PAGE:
'Inclusion through Enacted Citizenship in Urban Spaces'
This special issue of the Journal of Social Inclusion is co-edited by Helen Hintjens and Rachel Kurian. It includes contributions by several academics at the International Institute of Social Studies and Erasmus University Rotterdam.
In their editorial, Hintjens and Kurian discuss the main theoretical concerns guiding, drawing on the work of Engin on ‘enacted citizenship,’ and combine Hannah Arendt’s ‘right to have rights’ with Henri Lefebvre’s ‘right to the city,’ for inspiration. They hope that these concepts will help in the exploration of the ‘grey areas’ of partial inclusion and exclusion, and to connect the informal with the formal, migrants with professionals, locals with those from elsewhere.
Contributions by ISS academics
Enabling Social Inclusion and Urban Citizenship of Older Adults through eHealth: The iZi Project in the Hague
By Rachel Kurian, Nicole Menke, Surrendra Santokhi and Erwin Tak
In this article co-authored Rachel Kurian and her co-authors from the Municipality of The Hague discusses a pilot project pioneered by the Municipality of The Hague where attention and space was given for the elderly to express their physical and emotional needs in different fora with relevant stakeholders, and reflect on ways in which eHealth could be of help to them.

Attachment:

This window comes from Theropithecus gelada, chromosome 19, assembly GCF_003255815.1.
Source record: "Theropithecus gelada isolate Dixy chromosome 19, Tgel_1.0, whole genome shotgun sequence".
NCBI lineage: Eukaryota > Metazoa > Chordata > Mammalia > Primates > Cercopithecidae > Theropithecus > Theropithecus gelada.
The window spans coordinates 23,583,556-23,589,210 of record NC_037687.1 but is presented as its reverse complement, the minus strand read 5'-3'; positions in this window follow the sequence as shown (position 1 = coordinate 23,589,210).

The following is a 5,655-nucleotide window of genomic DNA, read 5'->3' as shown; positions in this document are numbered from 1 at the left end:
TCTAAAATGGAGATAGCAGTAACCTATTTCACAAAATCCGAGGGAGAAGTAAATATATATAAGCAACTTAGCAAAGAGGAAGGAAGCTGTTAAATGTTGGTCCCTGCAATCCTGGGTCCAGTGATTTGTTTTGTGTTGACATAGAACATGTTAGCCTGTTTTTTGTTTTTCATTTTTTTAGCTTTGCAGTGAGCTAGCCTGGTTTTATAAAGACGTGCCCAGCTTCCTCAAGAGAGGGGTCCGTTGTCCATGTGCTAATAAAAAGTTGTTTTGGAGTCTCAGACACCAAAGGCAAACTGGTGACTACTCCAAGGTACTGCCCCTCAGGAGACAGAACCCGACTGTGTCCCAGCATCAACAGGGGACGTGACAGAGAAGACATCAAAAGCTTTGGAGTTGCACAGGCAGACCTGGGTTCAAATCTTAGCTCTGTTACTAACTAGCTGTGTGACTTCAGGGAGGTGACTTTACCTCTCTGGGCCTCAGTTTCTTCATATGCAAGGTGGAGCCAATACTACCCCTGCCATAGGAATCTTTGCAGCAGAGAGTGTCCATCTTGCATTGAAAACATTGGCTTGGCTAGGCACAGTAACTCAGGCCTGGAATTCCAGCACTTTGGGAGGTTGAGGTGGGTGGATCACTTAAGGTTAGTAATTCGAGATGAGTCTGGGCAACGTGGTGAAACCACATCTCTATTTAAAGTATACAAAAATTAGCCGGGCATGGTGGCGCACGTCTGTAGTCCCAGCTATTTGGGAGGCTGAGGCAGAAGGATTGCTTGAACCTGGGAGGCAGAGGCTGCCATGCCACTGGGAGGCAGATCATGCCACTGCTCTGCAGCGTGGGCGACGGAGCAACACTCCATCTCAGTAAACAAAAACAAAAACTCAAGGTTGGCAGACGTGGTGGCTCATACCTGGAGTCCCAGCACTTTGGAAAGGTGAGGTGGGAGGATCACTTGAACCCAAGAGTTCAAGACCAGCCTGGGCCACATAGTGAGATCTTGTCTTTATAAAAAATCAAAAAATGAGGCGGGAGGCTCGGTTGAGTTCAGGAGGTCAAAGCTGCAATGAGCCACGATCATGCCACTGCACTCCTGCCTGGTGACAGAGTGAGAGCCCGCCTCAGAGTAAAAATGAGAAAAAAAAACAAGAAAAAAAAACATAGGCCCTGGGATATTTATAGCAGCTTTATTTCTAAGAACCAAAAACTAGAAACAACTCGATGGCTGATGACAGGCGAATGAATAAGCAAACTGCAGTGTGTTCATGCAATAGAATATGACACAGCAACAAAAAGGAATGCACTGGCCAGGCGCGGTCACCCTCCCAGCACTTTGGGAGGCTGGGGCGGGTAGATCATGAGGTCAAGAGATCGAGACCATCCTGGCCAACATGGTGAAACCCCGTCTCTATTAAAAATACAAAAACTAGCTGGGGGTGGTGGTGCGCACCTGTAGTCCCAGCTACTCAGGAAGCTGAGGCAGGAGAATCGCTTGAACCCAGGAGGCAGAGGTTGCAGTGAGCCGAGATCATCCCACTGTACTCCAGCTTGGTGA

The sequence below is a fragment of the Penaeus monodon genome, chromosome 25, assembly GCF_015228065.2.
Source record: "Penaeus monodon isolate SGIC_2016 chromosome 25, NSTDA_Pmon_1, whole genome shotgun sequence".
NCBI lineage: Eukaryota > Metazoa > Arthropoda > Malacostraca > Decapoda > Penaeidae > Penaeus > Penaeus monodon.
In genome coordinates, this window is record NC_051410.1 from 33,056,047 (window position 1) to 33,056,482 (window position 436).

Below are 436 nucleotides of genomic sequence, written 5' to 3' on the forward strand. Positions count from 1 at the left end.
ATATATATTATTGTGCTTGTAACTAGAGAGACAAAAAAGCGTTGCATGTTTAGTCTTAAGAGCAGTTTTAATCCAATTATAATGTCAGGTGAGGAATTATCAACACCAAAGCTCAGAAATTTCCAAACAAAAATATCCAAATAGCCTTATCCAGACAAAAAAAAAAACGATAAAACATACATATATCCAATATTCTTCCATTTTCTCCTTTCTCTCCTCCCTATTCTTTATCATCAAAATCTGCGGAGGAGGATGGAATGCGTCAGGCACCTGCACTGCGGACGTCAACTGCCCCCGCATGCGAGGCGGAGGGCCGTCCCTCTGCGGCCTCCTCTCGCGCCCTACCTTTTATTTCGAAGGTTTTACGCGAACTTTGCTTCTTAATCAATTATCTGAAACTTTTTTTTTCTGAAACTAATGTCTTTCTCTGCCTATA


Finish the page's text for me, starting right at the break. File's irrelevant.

Hostile Immigration Policy and the Limits of Sanctuary as Resistance: Counter-Conduct as Constructive Critique
In this article, Cathy Wilcock addresses the tense relationship between national and municipal approaches to the inclusion and exclusion of irregular immigrant ‘non-citizens.’ She assesses the extent to which city-based sanctuary movements in the UK provide effective resistance to the national policies of hostility.
Diasporic Civic Agency and Participation: Inclusive Policy-Making and Common Solutions in a Dutch Municipality
By Antony Otieno Ong'ayo
Academic researcher Antony Otieno Ong'ayo examines how African diaspora organizations have sought to exercise their civic agency and to influence policy-making in The Hague to become more inclusive, by proposing common solutions and collective initiatives. His aim is to understand how diaspora collective initiatives are informed by notions of civic agency, and how prospects can be generated for diasporas to secure the ‘right to have rights’ and ensure that the host municipality addresses concerns related to the diasporas’ exclusion.